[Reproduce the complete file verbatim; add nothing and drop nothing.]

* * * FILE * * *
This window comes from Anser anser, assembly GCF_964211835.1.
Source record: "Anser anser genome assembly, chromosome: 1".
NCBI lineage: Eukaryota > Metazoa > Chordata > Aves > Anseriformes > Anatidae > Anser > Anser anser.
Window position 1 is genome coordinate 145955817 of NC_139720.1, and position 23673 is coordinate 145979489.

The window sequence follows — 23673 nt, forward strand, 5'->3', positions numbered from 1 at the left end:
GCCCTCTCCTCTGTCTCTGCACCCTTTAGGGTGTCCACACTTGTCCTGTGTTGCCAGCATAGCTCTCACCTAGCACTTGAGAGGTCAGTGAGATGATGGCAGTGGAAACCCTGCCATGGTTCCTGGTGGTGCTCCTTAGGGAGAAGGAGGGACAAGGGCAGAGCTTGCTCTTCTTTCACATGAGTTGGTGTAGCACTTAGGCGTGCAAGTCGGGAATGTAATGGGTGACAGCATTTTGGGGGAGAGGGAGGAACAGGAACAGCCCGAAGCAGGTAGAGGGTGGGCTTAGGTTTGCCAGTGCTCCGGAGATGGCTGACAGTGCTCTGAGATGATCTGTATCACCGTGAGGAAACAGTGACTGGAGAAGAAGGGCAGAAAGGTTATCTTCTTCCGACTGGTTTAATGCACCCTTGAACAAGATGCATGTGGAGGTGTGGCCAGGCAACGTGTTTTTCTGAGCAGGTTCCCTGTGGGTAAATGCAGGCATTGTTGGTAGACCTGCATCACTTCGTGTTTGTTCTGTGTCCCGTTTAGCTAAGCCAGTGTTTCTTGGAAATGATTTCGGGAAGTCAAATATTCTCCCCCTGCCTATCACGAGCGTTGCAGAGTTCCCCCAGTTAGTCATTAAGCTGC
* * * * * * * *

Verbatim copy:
This window comes from Anser anser, assembly GCF_964211835.1.
Source record: "Anser anser genome assembly, chromosome: 1".
NCBI lineage: Eukaryota > Metazoa > Chordata > Aves > Anseriformes > Anatidae > Anser > Anser anser.
Window position 1 is genome coordinate 145955817 of NC_139720.1, and position 23673 is coordinate 145979489.

The window sequence follows — 23673 nt, forward strand, 5'->3', positions numbered from 1 at the left end:
GCCCTCTCCTCTGTCTCTGCACCCTTTAGGGTGTCCACACTTGTCCTGTGTTGCCAGCATAGCTCTCACCTAGCACTTGAGAGGTCAGTGAGATGATGGCAGTGGAAACCCTGCCATGGTTCCTGGTGGTGCTCCTTAGGGAGAAGGAGGGACAAGGGCAGAGCTTGCTCTTCTTTCACATGAGTTGGTGTAGCACTTAGGCGTGCAAGTCGGGAATGTAATGGGTGACAGCATTTTGGGGGAGAGGGAGGAACAGGAACAGCCCGAAGCAGGTAGAGGGTGGGCTTAGGTTTGCCAGTGCTCCGGAGATGGCTGACAGTGCTCTGAGATGATCTGTATCACCGTGAGGAAACAGTGACTGGAGAAGAAGGGCAGAAAGGTTATCTTCTTCCGACTGGTTTAATGCACCCTTGAACAAGATGCATGTGGAGGTGTGGCCAGGCAACGTGTTTTTCTGAGCAGGTTCCCTGTGGGTAAATGCAGGCATTGTTGGTAGACCTGCATCACTTCGTGTTTGTTCTGTGTCCCGTTTAGCTAAGCCAGTGTTTCTTGGAAATGATTTCGGGAAGTCAAATATTCTCCCCCTGCCTATCACGAGCGTTGCAGAGTTCCCCCAGTTAGTCATTAAGCTGC